Channing: [00:09:25] I think that's a really powerful way to interpret the watchmen, and I think it's a really great parable. It functions really well in that literary way. I think it's really powerful to look at it that way because the story reminds us—especially as Elise and I are allies and the rest of our listeners who also find themselves in an ally position—that we have a responsibility to keep a lookout for potential harm and abuse that could come towards marginalized groups. It reminds us of the saying, I'm sure you've heard it before, “see something, say something”. And that's a line that has been used to prevent terrorism. Like, we've heard it at the airport, right? See something, say something. But it's also popularly used in instances of abuse and sexual assault. If you see something blow your freaking trumpet. This parable also invites compassion and empathy for marginalized folks as watchmen, because they're always on the lookout and they're always calling out warnings of harm. Sometimes we might become frustrated with folks who seem to only ever talk about social justice issues. We ask ourselves and sometimes even ask them: why can't they just relax for a bit? Why do they always have to be posting about racism or homophobia? We really think that this parable offers an answer to these questions and offers some context for experiences of annoyance. First, as watchmen, these folks are constantly on the lookout and there is harm everywhere all of the time. Especially for someone who holds multiple marginalized identities, this world is a constant onslaught of harm and violence and threats. And secondly, as watchmen, marginalized folks are trying to keep their communities safe. This is a story of one single watchman. And with this perspective, I think we can really begin to understand how it can often feel like the weight of the world is falling on your shoulders because you're trying to protect your community and it feels like it's up to you, you one singular, one person.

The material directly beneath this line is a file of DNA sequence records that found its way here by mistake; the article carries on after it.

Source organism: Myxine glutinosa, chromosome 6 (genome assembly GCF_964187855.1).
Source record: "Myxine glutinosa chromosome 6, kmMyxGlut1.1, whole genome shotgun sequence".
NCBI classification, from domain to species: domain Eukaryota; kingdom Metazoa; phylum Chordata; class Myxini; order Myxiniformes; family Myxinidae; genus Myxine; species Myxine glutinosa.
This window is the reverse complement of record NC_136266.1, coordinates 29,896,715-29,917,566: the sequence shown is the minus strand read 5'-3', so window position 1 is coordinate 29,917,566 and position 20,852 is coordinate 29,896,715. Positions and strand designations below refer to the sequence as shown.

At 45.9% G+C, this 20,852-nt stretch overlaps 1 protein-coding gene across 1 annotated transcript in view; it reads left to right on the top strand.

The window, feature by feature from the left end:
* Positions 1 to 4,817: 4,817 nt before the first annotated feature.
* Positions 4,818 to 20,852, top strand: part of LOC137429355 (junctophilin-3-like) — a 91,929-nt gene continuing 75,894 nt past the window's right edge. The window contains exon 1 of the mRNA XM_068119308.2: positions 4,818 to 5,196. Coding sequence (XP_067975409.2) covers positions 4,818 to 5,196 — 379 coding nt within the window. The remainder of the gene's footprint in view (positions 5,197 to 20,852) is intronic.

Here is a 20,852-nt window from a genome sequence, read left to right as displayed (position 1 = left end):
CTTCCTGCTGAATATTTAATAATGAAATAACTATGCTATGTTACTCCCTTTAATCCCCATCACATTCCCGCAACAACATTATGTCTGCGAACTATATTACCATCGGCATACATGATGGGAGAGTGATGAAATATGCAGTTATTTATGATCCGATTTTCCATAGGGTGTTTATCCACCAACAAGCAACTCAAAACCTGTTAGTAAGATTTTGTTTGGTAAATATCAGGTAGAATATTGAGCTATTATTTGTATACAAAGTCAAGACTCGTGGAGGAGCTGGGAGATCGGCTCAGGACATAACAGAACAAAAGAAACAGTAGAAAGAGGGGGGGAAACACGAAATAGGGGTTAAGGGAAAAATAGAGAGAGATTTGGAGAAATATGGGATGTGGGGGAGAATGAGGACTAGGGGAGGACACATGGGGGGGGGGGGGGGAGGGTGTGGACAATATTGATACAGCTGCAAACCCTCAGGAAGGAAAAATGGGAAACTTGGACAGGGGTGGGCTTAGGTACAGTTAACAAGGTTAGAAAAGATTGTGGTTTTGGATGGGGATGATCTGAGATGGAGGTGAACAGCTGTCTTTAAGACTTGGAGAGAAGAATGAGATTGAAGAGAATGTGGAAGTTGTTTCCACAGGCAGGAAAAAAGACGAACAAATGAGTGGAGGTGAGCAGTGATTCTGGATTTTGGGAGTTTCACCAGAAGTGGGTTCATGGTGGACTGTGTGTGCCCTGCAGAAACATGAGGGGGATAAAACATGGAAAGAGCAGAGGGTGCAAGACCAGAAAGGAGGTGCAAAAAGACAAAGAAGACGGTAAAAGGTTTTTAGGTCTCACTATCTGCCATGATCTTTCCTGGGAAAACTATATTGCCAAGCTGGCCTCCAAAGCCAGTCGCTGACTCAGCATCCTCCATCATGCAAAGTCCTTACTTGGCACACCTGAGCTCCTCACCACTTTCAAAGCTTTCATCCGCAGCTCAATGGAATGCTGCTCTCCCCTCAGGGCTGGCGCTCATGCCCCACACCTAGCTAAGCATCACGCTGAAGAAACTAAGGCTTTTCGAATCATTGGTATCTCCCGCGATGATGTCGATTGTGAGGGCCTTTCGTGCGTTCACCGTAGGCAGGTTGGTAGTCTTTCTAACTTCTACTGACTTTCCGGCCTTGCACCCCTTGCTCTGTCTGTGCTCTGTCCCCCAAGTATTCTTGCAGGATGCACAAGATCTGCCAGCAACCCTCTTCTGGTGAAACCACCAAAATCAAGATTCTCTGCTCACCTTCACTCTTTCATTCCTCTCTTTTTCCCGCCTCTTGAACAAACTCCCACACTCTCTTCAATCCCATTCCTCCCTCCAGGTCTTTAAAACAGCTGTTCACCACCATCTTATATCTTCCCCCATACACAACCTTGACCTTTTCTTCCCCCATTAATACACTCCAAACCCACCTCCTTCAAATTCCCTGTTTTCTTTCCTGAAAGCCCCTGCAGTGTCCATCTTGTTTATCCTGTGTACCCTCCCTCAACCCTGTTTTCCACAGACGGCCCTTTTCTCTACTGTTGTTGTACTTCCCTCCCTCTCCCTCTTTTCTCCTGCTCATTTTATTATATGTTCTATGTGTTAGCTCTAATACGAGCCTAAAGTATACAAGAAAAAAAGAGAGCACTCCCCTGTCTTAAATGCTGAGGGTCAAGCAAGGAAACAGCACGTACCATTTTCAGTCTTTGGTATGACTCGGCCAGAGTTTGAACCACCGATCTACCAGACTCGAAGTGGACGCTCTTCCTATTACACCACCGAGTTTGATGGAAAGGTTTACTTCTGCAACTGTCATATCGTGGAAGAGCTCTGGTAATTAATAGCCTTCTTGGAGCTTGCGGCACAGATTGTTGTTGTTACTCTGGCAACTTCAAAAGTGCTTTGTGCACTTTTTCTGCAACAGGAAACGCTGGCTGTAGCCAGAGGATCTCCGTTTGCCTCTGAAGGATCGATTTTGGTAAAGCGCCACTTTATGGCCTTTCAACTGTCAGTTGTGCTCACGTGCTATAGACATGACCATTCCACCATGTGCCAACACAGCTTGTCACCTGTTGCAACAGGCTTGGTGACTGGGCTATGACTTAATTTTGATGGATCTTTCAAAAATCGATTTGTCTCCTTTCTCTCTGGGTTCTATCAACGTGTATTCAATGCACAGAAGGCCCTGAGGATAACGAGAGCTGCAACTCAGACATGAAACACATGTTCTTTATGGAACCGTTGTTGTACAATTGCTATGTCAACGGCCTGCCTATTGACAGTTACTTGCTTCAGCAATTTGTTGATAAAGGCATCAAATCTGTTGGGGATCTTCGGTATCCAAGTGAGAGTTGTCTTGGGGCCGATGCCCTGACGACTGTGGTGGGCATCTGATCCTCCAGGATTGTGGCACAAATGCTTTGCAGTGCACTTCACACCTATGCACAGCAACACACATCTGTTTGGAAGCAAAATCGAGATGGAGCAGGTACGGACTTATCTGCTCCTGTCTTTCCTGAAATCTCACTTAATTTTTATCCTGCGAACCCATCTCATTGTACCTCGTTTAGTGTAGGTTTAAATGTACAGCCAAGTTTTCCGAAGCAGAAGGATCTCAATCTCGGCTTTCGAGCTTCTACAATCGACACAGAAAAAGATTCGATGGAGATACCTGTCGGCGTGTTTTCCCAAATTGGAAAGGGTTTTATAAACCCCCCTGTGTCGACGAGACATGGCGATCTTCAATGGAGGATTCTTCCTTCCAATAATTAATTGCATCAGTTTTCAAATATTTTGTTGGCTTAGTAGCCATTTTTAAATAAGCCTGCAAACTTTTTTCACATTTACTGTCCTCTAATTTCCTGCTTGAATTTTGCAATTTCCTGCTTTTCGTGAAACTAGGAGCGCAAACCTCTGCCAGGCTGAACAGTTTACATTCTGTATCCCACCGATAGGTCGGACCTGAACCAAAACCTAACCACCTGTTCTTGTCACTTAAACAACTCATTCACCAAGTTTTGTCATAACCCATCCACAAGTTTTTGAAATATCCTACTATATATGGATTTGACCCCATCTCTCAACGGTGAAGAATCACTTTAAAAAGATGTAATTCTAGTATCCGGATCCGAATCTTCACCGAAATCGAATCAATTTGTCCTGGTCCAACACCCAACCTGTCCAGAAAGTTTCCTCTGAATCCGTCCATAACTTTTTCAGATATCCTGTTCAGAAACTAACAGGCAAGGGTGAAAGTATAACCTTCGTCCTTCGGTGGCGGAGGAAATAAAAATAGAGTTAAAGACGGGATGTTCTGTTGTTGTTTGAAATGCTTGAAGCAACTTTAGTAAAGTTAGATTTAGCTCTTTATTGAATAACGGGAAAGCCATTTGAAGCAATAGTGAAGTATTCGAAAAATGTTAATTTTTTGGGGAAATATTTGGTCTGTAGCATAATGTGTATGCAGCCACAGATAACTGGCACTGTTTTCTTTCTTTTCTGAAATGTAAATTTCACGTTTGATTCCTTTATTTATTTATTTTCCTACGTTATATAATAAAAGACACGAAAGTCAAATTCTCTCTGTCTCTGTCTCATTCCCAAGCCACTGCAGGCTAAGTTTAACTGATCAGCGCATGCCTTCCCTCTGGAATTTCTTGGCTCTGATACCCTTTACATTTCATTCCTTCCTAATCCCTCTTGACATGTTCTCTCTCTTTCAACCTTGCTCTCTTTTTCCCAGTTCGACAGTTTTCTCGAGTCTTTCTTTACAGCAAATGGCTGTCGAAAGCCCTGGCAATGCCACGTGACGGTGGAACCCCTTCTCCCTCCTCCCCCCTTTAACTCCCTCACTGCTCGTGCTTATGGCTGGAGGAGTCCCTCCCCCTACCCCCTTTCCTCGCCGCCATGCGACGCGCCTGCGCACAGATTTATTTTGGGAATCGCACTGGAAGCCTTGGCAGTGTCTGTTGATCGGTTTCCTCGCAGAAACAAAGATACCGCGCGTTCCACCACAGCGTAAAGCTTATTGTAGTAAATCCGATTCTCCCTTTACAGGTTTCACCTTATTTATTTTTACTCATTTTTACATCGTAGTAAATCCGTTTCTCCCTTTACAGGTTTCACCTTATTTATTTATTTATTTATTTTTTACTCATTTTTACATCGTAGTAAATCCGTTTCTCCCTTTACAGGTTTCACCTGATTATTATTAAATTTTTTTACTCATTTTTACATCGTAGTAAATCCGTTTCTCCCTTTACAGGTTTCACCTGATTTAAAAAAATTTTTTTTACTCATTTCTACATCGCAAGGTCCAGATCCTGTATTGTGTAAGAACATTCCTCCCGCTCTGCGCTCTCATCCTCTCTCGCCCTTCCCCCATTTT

Elise: [00:11:35] Yeah. Yeah. I think those are some great points and why this is a really remarkable parable. But then on the flip side, I think that sometimes this can be seen as kind of a rough parable too, if we stick with this like marginalized or allyship outlook because for watchmens on the margins, it is an exhausting task. Especially like you said, if you're the only watchman, you have to be up like 24 hours a day and be constantly vigilant and it can feel like there's no time to rest. Additionally, if marginalized folks are supposed to be the ones that are the watchmen, it can make it seem like they have a responsibility for keeping powerful and privileged people and allies safe, which is not true. Finally, marginalized watchmen have the double weight of both staying safe and then the added responsibility of keeping others safe, which is a really heavy burden to bear alone. So I hope that as we move throughout this week, we might consider doing two things. One, switch shifts with one of your fellow watchmen to let others sleep and rest. Let them know that you have their back and that you will keep them and their communities safe. Secondly, we can practice being vigilant in our watching efforts and not shirk away from calling out oppression and warning others. So those are some of the takeaways that we had for chapter 33, which we really, really loved.